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Sui and Han might be the most brilliant pairs team of their generation, effortlessly confident and impossibly cool. Have you seen anyone else make headphones look this good? But that brilliance has been marred by serious injuries, which has limited their training time and sidelined them from competition. They looked gorgeous but undertrained at Four Continents and they narrowly won over Kirsten Moore-Towers and Michael Marinaro, thanks to the latter missing a lift in the free skate. Even in what is effectively pre-season shape, Sui and Han are still in contention for a World title next month. Their lifts are outrageously fast and confident, with Sui throwing herself into positions that would make a lesser skater quake, and their choreography is always fresh and modern. If they can get the training time in, their programs will be stunning.

The Comeback Kid

Rika Kihira is 154cm of pure determination. Two triple axels and four minutes of nerve were all it took to redeem a fifth place finish in the short program with a Four Continents title.

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It would be easy to critique Kihira’s “inconsistency.” She has played the comeback card a few times this season after missing her triple axel attempt in the short program. The inconsistency argument glosses over the absurd difficulty of what Kihira is attempting: three triple axels in two programs is uncharted territory for women’s figure skating. We should be discussing how Kihira’s success rate on the triple axel is better than most of the senior men, and how her programs never fall apart even when she does. Kihira is a spectacular skater and if she can hold her form she will be a World champion.

Pleasant Surprises

Was anyone else relieved that Shoma Uno simply made it through Four Continents in one piece? Uno was injured at Japan Nationals and has been nursing that ankle injury ever since. A wonky ankle is a serious liability in the high-flying world of men’s figure skating, but the injury seemed to help Uno focus on what’s essential in his skating, fighting for every landing.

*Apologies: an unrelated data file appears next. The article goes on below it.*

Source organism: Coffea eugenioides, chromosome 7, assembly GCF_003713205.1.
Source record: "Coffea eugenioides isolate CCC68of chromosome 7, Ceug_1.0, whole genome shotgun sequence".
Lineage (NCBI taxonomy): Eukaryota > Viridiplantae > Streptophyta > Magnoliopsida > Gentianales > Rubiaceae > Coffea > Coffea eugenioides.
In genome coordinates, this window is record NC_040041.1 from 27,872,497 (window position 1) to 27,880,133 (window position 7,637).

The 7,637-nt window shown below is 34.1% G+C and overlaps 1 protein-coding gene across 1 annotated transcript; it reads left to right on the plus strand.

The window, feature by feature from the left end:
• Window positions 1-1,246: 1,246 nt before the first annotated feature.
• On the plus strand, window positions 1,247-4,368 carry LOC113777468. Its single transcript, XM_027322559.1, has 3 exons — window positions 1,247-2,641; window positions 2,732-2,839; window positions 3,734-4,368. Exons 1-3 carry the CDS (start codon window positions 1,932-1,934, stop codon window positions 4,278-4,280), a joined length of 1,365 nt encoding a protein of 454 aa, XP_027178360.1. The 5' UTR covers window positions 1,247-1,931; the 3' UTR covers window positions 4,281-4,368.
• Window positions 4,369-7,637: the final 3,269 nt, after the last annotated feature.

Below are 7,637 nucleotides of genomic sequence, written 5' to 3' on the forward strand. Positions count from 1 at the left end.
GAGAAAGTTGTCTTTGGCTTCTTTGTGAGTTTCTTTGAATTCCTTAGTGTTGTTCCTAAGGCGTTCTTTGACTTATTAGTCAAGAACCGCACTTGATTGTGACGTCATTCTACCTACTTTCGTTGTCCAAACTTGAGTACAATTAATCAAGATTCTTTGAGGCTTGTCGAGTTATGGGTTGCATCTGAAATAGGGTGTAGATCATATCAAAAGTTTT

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Uno’s free skate wasn’t perfect, but he skated with such passion and intensity that it cancelled out the errors. Moonlight Sonata should feel shopworn at this point in the season, but Uno feels the music so strongly that it’s impossible to remain unmoved by the performance. Even with the errors I always find Uno’s skating compelling because it’s unlike anything else in the men’s field. Shoma Uno: more than an also-ran.

Another pleasant surprise in the men’s event was Boyang Jin. This has not been a spectacular season for Jin, but his performance at Four Continents is much closer to the form that won him two World bronze medals in 2016 and 2017.

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Are the programs corny? Yes. Is he doing his best to sell the hell out of them anyway? Yes. In many ways “While My Guitar Gently Weeps” is a perfect choice for a 21 year old from Harbin who, plunked in any other context but high performance figure skating, would likely be pinning classic rock album cover posters to a dorm room wall. There is an unvarnished quality to Jin’s skating which often reads as unsophisticated, but there’s also exuberance and a real joy that comes from entertaining a crowd. It’s not subtle, but it is genuine, and Jin is finding more and more ways to express that flair for showmanship as he gets older. He’s never going to be Patrick Chan, but I’m not sure he has to be, either.

Header/feature image copyright International Skating Union (ISU)